America (i.e., the USA) has been associated with Mayfair since it gained independence from the British. Its first embassy was in a house in Mayfair belonging to John Adams (1735-1786), who was the first US Minister to the Court of St James (between 1785 and 1788). The embassy’s Chancery moved several times before 1938, when it was housed in 1 Grosvenor Square, now the home of the Canadian High Commission. Thus, during WW2, it was close to the Grosvenor Chapel. The embassy building, in whose construction my uncle was involved, was designed by the architect Eero Saarinen (1910-1961), and completed in 1960. By January 2018, the embassy had shifted from Grosvenor Square to a newly constructed edifice across the Thames at Nine Elms.
Returning to the small chapel, a small note about its name. The place’s website (www.grosvenorchapel.org.uk) explained:
“It retains its title of Chapel because it is not, and never has been a parish church, and its continuing existence is entirely dependent upon the generosity of those who worship here regularly or visit from time to time.”
I DOUBT THAT Auguste Rodin (1840-1917) would have ever imagined that a copy of his sculpture “The Kiss” (created 1901-1904) could have ended up being displayed bound up in one mile of string. Situated in the lower ground floor foyer of London’s Tate Britain gallery, that is what can be seen currently (August 2022). The British artist Cornelia Parker (born 1956) decided to wrap-up/tie-up a replica of “The Kiss” as described. You might wonder why. I cannot tell you, but make the observation that we all perceive things differently. And one of the skills that has united artists over the centuries is that they can express to other people the way they perceive and understand the world they observe. Rodin’s bound sculpture stands close to the entrance of an exhibition dedicated to works by Ms Parker, which runs until the 16th of October 2022.
The exhibition consists of artworks of varying sizes including visually dramatic installations, each large enough to fill a spacious room in the gallery. All the works are labelled. These labels explain how they were created and the concepts, some of them with political aspects, that the artist intended to express. When I look at works of art, I am primarily stimulated by their appearance and the visceral emotions they evoke in me. I am less interested in the concepts being portrayed and the artist’s explanations. Therefore, amongst the exhibits in the Parker exhibition, it was the installations that both interested me and excited me most.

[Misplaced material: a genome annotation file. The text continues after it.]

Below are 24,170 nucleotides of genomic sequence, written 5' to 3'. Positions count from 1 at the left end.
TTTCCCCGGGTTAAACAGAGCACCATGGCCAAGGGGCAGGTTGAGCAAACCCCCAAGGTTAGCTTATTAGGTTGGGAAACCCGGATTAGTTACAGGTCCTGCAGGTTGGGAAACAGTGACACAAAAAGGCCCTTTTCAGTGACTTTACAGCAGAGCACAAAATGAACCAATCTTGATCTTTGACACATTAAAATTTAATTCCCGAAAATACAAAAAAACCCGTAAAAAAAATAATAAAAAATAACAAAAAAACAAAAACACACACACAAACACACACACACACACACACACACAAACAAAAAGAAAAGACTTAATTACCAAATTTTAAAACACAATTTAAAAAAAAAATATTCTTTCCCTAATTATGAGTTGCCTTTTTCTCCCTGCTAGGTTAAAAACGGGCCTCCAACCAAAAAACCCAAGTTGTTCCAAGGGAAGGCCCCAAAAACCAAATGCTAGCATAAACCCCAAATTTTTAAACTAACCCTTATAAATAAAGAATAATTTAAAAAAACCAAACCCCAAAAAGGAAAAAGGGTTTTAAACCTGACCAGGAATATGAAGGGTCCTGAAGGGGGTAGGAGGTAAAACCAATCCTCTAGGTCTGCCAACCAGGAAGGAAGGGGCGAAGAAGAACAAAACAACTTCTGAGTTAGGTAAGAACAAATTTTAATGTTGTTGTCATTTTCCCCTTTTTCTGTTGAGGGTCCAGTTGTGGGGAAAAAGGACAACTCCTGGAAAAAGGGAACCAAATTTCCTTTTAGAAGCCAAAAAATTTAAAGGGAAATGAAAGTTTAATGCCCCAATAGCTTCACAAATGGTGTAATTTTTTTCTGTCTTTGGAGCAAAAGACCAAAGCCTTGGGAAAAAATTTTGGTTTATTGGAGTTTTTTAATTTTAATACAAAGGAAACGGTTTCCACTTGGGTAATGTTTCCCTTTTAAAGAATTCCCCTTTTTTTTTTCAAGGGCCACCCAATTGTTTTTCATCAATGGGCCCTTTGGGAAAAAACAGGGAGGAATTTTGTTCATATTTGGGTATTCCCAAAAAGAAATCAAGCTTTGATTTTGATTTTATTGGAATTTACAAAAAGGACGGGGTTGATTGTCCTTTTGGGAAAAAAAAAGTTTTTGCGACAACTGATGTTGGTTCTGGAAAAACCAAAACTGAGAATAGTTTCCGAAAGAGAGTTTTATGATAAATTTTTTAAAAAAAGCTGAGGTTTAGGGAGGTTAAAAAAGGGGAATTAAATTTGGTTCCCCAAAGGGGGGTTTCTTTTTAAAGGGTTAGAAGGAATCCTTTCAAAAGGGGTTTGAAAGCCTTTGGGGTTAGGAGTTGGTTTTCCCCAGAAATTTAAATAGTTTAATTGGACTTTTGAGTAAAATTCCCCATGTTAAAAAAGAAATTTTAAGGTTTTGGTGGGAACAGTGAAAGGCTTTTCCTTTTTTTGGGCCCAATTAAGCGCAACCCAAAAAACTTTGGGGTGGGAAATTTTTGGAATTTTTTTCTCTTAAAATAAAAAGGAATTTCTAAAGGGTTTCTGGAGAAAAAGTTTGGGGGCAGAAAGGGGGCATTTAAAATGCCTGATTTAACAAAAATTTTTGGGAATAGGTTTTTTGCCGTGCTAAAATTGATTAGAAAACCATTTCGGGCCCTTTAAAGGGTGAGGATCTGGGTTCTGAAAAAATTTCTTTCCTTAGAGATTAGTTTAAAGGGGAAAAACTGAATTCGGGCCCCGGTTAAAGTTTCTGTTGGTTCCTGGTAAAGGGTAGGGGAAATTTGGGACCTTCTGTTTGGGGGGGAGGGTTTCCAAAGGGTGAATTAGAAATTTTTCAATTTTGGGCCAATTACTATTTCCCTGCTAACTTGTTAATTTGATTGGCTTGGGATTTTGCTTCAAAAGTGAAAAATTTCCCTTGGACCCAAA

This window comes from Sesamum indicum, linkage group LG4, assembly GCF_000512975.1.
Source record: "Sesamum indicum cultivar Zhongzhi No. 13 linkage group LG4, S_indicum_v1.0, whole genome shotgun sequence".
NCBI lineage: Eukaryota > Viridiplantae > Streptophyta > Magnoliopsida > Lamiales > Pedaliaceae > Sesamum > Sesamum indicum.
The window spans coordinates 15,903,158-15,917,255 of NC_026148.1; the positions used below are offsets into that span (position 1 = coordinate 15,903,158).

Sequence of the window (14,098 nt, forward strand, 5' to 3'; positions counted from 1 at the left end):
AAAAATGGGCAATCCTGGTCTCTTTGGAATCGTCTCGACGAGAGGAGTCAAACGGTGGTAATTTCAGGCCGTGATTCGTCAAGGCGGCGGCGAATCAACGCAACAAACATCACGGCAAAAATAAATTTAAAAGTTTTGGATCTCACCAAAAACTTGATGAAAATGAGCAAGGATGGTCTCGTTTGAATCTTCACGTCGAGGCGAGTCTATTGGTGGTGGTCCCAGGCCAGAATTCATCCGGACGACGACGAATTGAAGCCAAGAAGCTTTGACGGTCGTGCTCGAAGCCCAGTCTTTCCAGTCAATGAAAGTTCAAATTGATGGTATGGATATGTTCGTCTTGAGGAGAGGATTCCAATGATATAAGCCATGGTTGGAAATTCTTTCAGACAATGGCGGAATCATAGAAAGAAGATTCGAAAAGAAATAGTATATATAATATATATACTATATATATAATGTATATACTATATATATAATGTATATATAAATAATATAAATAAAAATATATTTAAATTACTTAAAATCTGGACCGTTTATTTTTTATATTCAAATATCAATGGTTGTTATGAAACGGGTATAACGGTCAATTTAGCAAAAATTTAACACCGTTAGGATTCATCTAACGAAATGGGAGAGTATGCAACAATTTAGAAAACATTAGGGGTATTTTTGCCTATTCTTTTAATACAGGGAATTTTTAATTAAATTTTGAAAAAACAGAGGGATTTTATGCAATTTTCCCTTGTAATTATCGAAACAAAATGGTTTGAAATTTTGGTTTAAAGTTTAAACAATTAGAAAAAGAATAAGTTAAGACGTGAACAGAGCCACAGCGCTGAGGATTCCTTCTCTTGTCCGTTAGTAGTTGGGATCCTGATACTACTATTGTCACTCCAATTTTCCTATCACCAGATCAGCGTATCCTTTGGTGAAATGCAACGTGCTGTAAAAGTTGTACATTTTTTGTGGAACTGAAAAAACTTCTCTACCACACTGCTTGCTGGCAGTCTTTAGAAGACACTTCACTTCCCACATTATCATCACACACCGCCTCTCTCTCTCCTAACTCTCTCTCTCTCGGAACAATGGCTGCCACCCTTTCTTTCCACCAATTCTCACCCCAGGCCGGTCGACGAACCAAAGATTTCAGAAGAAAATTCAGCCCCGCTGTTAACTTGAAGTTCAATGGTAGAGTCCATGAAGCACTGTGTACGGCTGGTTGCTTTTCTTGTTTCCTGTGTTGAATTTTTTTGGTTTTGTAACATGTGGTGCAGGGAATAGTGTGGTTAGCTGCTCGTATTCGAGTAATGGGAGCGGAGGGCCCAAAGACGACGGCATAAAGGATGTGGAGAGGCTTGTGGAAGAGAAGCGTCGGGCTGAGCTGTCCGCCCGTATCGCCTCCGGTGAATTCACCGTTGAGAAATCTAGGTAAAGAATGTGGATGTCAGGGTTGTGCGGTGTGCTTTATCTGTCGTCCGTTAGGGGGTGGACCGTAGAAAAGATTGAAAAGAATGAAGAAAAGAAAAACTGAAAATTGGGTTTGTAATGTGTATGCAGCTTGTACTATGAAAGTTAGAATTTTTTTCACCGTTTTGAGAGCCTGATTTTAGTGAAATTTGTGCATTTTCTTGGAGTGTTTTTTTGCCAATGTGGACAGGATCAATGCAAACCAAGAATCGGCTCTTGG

The installation “Thirty Pieces of Silver” consists of domestic silver plate items that were squashed beneath a steam roller. Each piece is suspended above the ground by fine threads attached to the ceiling. They are arranged in thirty separate groups and lit from above. The shadows of the silver objects are projected on the floor below them. This delicate-looking installation’s name is taken from the 30 pieces of silver, which Judas received for betraying Jesus.
A spectacular installation, “Cold Dark Matter: An Exploded View”, is housed in another room. Parker arranged with the Army School of Ammunition to use Semtex (as used by terrorists) to blow-up her garden shed (filled with tools and other stored objects). Then, all the fragments were recovered, and one by one they were suspended from the ceiling of the gallery in such a way that the ensemble resembles a still from a film made whilst the shed was exploding. In the middle of all the suspended debris, there is a single light bulb shining. This throws the distorted shadows of the blackened fragments onto the gallery’s walls.
In another room, there was an installation, which also made effective use of reflections projected on to its walls. “Perpetual Canon” consists of a collection of silvered brass instruments, which have been flattened. Each of them is suspended from the ceiling by a fine thread, and they are arranged in a circle which surrounds a centrally located light. The light throws shadows of the instruments onto the four walls surrounding them. Like the two previously described works, this provides a very effective and intriguing visual experience.
Another installation, “The War Room”, impressed me least amongst this category of Parker’s works on display. One of the last rooms in the exhibition houses an installation called “Island”. This consists of a common design of garden greenhouse. Its floor consists of worn floor tiles that used to line the corridors of The House of Commons. The glass panes are covered with white dots made from cliff chalk. They are related to Parker’s reaction to Brexit. Contained within the glasshouse, there is a light whose brightness pulses like that of a lighthouse: increasing gradually, and the slowly diminishing. This causes the shadows of the dots and the frame of the greenhouse to be projected on to the walls of the room containing it. Like the light producing them, the intensity of the shadows pulsates gradually.